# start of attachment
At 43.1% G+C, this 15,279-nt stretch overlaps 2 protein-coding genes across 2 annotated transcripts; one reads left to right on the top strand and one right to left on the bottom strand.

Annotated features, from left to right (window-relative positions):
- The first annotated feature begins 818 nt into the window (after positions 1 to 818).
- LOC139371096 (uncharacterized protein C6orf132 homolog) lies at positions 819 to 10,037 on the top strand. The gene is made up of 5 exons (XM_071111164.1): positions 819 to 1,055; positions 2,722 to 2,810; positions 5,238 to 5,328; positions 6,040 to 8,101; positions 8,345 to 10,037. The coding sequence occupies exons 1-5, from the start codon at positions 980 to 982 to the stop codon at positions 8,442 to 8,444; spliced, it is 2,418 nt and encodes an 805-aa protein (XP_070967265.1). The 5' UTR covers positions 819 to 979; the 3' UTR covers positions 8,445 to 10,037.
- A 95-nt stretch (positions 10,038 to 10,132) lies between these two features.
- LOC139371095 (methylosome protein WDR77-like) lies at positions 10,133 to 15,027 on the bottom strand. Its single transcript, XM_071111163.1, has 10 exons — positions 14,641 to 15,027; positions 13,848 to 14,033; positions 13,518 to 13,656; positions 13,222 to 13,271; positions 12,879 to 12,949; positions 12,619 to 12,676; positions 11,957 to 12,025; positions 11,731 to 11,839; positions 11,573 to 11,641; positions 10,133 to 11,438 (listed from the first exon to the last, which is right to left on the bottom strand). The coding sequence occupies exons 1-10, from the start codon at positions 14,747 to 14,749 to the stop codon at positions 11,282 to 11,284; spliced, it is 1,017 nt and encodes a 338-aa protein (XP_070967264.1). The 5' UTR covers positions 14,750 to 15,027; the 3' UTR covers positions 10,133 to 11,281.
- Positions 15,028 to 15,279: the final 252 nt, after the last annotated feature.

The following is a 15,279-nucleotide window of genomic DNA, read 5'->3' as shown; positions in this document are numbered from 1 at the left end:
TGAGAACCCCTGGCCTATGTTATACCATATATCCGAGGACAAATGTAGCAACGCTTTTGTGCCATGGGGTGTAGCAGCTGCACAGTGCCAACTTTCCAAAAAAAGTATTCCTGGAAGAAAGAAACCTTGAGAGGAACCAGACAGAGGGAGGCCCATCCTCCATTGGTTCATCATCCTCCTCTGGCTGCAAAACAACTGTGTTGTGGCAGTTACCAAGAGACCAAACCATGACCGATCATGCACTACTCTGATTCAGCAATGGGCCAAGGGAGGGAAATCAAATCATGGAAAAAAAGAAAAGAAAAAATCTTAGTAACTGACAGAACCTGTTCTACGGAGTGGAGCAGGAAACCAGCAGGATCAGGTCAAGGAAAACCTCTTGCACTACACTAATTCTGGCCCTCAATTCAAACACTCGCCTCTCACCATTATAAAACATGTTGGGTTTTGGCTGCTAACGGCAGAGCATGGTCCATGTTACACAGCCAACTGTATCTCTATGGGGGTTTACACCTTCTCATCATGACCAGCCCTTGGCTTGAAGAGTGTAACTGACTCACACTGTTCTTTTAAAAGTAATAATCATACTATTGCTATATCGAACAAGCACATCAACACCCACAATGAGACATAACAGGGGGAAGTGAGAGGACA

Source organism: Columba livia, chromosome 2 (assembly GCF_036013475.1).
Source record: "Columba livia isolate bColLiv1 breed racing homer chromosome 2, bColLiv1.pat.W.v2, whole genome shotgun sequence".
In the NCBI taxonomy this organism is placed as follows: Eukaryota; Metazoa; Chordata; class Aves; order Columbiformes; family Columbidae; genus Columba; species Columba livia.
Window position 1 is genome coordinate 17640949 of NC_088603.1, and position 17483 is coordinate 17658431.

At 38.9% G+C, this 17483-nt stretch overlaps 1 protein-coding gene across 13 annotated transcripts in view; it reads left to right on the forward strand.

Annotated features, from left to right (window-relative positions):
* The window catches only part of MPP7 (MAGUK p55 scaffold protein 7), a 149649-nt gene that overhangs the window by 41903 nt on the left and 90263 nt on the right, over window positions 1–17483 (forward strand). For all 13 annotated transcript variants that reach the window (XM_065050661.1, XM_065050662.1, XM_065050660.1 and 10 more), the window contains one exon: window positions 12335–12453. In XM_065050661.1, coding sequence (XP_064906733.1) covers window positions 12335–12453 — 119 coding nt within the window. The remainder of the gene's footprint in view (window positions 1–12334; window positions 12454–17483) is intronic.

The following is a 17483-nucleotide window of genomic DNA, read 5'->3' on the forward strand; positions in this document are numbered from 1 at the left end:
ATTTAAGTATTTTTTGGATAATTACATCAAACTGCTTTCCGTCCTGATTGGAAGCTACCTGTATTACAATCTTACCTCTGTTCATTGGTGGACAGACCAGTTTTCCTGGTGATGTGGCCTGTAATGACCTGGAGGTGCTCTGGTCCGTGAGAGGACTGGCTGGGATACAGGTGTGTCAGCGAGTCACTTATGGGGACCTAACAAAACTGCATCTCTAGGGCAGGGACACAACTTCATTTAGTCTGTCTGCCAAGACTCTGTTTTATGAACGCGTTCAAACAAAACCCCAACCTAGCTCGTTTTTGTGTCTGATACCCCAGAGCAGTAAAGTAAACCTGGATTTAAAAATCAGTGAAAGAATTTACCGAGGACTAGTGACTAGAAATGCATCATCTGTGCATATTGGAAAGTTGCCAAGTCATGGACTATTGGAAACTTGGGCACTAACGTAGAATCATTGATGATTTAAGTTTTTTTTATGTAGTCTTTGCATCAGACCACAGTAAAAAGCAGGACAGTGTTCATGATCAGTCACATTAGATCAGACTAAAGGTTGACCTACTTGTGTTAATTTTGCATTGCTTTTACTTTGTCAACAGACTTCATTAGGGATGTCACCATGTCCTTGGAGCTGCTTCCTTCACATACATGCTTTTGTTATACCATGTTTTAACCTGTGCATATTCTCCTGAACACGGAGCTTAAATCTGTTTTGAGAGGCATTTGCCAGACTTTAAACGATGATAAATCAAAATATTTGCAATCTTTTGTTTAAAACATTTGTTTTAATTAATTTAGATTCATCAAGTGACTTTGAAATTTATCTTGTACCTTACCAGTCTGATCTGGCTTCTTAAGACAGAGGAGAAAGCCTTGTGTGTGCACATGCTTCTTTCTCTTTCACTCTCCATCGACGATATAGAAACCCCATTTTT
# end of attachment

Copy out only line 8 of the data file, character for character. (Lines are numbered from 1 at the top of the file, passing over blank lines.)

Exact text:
The following is a 15,279-nucleotide window of genomic DNA, read 5'->3' as shown; positions in this document are numbered from 1 at the left end: